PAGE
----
Unlike traditional kidnappers, virtual kidnappers make every attempt to keep the victims on the phone to prevent them from contacting the police or the abductee. While still on the phone, the kidnappers often direct the victims to ATMs or shops where they can make wire transfers. The perpetrator in the White Plains case similarly ordered the victim to remain on the phone. Her husband managed to contact the police, but only after they had wired USD 1,300 to the caller.

Preventing Virtual Kidnapping
Simply being aware of virtual kidnapping, the common tactics that criminals employ, and knowing the differences between virtual kidnapping tactics and those used by traditional kidnappers can help safeguard individuals from becoming victims of virtual kidnapping. Virtual kidnappers try to keep their victims on the line to prevent them from contacting the alleged abductee or the authorities while traditional kidnappers tend to strictly limit call times to prevent the call from being traced or monitored. Virtual kidnappers will avoid answering questions regarding the alleged abductee and cannot offer proof of life since no one has been taken.

While traveling abroad, it is important for individuals to safeguard personal devices to prevent theft. Password protection for mobile devices is recommended because doing so prevents would-be virtual kidnappers or other criminals from accessing contacts and other personal information. Using social media privacy settings to limit the amount of information strangers can access is another recommended practice that reduces the risk from virtual kidnapping and other crimes. Travelers should also be cautious about discussing their itinerary with strangers or posting travel plans online.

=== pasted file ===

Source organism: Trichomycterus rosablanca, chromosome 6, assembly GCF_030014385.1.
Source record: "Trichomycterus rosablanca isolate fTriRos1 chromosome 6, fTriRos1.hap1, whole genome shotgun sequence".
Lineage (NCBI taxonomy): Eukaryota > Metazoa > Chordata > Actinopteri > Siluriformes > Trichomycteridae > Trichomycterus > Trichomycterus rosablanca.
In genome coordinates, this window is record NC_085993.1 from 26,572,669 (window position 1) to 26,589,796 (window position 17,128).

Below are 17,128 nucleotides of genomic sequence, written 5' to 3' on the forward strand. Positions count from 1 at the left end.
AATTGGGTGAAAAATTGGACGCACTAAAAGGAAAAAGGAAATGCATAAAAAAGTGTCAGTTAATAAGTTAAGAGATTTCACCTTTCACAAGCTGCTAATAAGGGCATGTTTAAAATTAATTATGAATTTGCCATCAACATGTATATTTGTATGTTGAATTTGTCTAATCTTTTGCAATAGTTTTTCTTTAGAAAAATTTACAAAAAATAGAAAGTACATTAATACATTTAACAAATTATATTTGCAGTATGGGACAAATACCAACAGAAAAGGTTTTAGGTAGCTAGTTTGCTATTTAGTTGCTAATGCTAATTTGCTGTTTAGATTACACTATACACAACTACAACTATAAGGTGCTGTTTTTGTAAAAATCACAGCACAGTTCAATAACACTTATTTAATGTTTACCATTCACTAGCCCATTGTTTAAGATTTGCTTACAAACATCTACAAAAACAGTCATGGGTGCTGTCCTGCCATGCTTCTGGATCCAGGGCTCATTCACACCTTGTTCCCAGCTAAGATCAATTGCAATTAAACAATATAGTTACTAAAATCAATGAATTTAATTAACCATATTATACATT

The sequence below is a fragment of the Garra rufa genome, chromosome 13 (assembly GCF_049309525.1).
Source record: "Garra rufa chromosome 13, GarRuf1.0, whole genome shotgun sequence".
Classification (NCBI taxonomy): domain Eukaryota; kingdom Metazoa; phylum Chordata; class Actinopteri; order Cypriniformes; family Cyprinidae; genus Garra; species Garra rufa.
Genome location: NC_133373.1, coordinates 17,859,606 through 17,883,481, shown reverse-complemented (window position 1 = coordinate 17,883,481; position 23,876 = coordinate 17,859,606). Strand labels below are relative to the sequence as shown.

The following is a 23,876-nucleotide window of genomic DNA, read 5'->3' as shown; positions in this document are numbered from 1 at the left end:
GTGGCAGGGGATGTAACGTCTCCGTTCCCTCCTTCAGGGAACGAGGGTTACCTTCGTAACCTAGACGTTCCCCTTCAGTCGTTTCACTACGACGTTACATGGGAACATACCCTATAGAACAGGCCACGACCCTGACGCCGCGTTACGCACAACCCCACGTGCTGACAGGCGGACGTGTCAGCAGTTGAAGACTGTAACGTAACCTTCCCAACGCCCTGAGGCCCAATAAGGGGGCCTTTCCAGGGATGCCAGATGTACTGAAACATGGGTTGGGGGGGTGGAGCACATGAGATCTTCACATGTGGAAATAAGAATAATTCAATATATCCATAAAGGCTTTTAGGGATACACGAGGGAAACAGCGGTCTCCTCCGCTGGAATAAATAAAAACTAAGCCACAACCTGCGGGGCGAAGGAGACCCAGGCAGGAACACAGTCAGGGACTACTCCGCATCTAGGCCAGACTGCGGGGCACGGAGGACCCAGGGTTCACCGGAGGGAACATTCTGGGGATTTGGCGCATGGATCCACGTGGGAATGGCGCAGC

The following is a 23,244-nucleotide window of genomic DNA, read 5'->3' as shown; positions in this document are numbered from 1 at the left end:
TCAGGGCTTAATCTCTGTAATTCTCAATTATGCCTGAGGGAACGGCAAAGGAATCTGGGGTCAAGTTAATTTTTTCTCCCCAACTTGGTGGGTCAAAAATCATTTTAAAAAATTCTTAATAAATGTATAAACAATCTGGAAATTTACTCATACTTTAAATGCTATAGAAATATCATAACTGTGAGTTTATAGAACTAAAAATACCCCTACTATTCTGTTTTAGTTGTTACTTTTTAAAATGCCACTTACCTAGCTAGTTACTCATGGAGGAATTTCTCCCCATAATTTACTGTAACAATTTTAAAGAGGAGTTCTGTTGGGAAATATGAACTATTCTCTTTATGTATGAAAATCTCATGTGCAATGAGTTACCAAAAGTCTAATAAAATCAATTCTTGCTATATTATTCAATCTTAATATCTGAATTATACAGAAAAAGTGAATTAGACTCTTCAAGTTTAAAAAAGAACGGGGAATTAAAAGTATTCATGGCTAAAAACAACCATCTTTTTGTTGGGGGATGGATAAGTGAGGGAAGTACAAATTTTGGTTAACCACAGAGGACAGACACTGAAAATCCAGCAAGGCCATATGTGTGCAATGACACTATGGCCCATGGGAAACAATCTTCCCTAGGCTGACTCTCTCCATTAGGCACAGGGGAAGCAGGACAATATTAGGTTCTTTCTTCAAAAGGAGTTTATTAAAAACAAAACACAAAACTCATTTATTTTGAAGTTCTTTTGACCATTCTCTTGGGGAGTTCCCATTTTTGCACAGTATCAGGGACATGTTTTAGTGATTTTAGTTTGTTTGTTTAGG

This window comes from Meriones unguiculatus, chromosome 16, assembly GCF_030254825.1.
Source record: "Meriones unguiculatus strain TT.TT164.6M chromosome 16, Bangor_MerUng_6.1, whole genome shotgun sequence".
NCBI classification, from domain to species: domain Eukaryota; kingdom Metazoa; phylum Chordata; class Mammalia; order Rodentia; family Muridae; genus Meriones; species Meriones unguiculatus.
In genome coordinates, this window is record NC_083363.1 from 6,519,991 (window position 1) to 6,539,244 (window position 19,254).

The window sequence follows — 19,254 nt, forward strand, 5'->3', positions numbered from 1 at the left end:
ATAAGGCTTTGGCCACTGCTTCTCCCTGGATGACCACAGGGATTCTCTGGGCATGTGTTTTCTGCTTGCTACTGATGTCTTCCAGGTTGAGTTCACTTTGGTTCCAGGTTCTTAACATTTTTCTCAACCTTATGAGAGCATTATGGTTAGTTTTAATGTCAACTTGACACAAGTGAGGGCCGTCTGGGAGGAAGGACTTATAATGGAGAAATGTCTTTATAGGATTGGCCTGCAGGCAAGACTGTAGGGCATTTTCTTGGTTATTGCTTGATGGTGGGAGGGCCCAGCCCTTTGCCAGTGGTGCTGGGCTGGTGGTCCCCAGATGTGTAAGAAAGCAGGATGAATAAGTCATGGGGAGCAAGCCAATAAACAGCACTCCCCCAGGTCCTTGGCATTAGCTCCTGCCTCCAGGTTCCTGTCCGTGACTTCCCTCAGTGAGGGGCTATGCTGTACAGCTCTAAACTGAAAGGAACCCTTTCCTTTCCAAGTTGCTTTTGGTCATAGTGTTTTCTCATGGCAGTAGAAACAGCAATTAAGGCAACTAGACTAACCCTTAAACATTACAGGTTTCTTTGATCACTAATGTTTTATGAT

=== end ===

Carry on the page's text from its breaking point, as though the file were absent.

If an individual receives a call from a purported kidnapper, he or she should try to identify the tactics used by virtual kidnappers while attempting to contact the alleged victim, the police, or his or her embassy from another phone or with other communication tools, such as social media. Individuals should remain calm and try not to let the caller get them worked up, as that is the caller’s goal. Call victims should also request that the kidnappers offer some sort of proof that the person who has reportedly been kidnapped is safe.
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Low Threat of Zika Virus Contraction for Travelers in the US 

Prior to the summer of 2016, Zika virus cases in the US were predominantly imported, meaning a traveler had acquired the virus in a different country and was in the US when it was diagnosed. Health officials have identified at least 4,385 imported Zika virus infections in 2015 and 2016 throughout most of the continental US, and several imported cases have led to cases of individuals getting Zika virus through sexual transmission. Officials reported on July 19 that the first locally transmitted Zika virus infection in the US was found in Florida. As of Dec. 14, officials have identified over 250 locally acquired Zika virus cases in southern areas of the state. Cases have been identified in multiple counties, but officials believe those involved were infected in Miami-Dade County, specifically in the neighborhoods of Little River, Miami Beach, and Wynwood. Since Nov. 28, 2016, five confirmed locally acquired cases have also been identified in Brownsville, Cameron County, Texas.

The threat of travelers contracting Zika virus in the US is very low, even in locations with recent outbreaks as authorities have implemented effective mosquito control efforts. Since July 2016, outbreaks of locally acquired Zika virus cases in the US have remained restricted to specific locations in Texas and Florida, and as of Dec. 28, there are currently no areas in Florida with active disease transmission. After health officials identified the first locally transmitted case of Zika virus outside of Florida in a resident from Brownsville, Texas on Nov. 28, officials increased mosquito control measures and disease surveillance in Cameron County.